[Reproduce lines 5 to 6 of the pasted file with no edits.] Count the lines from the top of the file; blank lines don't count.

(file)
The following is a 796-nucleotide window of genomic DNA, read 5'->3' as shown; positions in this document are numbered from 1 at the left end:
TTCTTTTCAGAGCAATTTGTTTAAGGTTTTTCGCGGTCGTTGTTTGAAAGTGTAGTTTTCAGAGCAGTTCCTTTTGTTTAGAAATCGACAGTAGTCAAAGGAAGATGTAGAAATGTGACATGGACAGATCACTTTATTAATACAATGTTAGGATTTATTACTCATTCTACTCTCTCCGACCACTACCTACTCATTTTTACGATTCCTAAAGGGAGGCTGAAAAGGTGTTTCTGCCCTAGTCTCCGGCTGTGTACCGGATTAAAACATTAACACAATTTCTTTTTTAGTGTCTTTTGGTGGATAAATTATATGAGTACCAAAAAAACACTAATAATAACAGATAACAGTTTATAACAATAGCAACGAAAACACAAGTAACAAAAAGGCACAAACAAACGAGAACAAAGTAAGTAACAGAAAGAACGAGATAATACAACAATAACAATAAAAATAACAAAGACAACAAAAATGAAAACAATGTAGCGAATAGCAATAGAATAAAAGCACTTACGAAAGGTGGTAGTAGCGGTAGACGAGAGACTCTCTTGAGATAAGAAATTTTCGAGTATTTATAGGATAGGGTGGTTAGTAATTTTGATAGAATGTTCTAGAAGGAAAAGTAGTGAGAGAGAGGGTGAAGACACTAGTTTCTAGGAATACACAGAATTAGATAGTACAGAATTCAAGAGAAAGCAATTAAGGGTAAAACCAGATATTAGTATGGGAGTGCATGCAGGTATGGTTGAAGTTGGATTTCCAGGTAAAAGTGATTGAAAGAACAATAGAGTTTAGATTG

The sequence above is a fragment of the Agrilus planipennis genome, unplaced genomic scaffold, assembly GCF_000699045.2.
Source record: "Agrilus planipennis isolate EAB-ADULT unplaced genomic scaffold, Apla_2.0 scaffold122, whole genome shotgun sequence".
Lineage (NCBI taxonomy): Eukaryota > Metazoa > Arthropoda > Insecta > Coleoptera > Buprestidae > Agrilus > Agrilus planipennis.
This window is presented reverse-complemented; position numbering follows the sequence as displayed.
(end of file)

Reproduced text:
Lineage (NCBI taxonomy): Eukaryota > Metazoa > Arthropoda > Insecta > Coleoptera > Buprestidae > Agrilus > Agrilus planipennis.
This window is presented reverse-complemented; position numbering follows the sequence as displayed.